All marriages come to an end – either through death or divorce. If you are married out of community of property with the accrual system, you and your spouse most definitely enjoy a more equitable and fair matrimonial property regime. That said, many couples fail to consider how the accrual calculation impacts their estate plan, often with devastating consequences. Having a valid will in place is insufficient when it comes to estate planning, particularly because the accrual system can add an additional layer of complexity in the event of death. Here’s what your estate plan should take into account.
The antenuptial contract
When entering into your marriage, your antenuptial contract is undoubtedly the most important document that you will sign because it is designed to set out the financial consequences of your marriage. Whereas the financial consequences of an in community of property marriage are determined by law, you and your spouse can use your antenuptial contract to tailor-make your own matrimonial property regime. Spouses can decide to incorporate anything they like into their antenuptial contract provided the terms are not illegal or immoral. When drafting your antenuptial contract, however, bear in mind that it is very difficult to alter the terms of the agreement later in life. Unless expressly excluded, marriages out of community of property will automatically include the accrual system. In terms of this matrimonial property regime, each spouse retains their separate estate until the marriage is dissolved through either death or divorce, at which point the accrual system becomes applicable.
Assets excluded from the accrual calculation
When drafting their antenuptial contract, spouses can choose to exclude any asset from the accrual, although they will need to ensure that specific details are included in the agreement which clearly identifies the asset. For example, if a wife wishes to exclude a piece of jewellery, she will need to include a valuation certificate and an accurate description of the item. A spouse can also choose to exclude assets that will accrue in the future, such as a retirement fund although, once again, they will need to be specific about identifying the asset they wish to exclude. When it comes to general exclusions, the following assets are automatically excluded from the accrual unless otherwise agreed to by the spouses:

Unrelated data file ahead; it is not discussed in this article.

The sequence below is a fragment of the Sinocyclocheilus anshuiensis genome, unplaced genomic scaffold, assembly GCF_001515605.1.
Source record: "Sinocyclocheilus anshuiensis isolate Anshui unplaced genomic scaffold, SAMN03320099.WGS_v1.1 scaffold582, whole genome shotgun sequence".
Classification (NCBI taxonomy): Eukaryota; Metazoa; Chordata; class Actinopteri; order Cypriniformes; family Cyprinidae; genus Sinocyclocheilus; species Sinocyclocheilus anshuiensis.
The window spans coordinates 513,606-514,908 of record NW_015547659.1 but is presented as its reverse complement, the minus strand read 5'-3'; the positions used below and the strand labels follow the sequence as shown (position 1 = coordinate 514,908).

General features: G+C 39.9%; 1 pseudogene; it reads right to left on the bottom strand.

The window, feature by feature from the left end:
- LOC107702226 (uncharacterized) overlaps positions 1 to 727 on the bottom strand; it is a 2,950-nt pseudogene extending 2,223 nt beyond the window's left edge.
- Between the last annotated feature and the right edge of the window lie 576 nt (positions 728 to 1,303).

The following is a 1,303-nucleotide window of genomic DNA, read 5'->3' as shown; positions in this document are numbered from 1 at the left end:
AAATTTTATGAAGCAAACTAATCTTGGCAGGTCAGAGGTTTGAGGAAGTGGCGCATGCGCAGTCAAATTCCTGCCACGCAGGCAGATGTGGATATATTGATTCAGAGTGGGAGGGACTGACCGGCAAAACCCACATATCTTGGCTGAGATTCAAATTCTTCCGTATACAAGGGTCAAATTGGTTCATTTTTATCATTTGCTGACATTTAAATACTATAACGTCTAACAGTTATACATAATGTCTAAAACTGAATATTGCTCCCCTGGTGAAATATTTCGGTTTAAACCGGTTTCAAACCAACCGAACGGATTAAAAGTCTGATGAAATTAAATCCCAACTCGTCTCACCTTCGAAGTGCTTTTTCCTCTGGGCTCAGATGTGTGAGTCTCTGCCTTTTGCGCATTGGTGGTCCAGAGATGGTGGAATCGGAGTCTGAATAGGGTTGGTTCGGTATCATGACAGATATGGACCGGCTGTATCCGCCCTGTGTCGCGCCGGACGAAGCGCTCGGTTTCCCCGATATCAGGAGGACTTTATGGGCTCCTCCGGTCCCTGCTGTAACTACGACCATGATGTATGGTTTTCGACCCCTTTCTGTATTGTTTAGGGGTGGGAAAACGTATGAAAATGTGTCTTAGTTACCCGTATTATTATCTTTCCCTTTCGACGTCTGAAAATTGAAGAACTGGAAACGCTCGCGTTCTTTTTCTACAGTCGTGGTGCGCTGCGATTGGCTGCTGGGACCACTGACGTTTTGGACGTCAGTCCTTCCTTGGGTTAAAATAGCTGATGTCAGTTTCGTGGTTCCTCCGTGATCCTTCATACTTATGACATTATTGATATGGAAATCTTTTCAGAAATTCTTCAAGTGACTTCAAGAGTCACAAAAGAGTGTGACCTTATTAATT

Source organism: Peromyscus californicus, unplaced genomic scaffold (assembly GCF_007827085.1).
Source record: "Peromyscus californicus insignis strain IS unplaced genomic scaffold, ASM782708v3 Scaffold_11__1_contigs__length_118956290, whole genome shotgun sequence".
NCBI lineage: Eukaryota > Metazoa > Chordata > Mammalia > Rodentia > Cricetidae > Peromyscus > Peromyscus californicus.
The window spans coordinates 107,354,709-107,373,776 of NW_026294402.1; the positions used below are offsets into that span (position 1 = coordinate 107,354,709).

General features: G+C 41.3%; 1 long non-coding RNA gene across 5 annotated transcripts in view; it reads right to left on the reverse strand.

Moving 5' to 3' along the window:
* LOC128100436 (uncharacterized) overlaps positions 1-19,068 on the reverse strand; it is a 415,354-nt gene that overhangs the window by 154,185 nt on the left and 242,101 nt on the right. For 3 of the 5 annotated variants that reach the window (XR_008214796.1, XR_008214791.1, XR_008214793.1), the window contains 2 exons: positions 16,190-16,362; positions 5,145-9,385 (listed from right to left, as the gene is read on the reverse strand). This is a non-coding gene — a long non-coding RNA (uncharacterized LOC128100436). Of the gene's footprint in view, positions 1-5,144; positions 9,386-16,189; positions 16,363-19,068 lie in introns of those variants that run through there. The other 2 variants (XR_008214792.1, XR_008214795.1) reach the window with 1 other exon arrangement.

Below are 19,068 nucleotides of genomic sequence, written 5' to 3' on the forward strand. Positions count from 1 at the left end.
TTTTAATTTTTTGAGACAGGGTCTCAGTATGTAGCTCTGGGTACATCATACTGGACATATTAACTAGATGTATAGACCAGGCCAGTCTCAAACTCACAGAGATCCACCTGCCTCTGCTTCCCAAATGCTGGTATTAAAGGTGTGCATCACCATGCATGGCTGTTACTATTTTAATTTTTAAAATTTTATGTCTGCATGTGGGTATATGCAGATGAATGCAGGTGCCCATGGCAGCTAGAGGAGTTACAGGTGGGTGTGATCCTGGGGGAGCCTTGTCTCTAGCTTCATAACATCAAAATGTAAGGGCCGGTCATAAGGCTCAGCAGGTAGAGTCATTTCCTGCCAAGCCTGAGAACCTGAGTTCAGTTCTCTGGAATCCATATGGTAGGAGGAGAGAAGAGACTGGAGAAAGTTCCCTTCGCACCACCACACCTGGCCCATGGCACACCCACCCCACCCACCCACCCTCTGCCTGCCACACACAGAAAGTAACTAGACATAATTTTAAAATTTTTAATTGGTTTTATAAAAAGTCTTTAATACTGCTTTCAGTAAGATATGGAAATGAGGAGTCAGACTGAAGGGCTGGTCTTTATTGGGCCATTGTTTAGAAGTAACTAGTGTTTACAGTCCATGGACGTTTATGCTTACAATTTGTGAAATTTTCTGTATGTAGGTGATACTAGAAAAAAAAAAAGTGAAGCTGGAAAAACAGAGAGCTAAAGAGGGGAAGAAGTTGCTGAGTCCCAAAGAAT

- An inheritance, legacy or donation which accrues to a spouse during the subsistence of the marriage;
- Any donation between spouses;
- Any amount which accrued to a spouse by way of legal damages.
Once the spouses have made decisions as to what should be included and/or excluded from the accrual, each spouse must declare a commencement value for their estate from which point the growth in their respective estates will be gauged until such point as the marriage is dissolved.
The accrual system
By way of simple explanation, in the event of the first-dying spouse’s death, the accrual is calculated by taking the value of the smaller estate and subtracting it from the value of the larger estate. The difference between the two estates is then split and the estate with the smaller values has an accrual claim against the estate with the larger value. Where the first-dying spouse has the larger estate, the surviving spouse will have an accrual claim against the deceased estate, with this claim being a preferred claim which must be paid before any portion of the deceased estate is distributed. Where the first-dying spouse has the smaller estate, their deceased estate will have a claim against the surviving spouse. Bear in mind that the accrual claim is only acquired on the dissolution of the marriage and, as such, is a contingent as opposed to a vested right.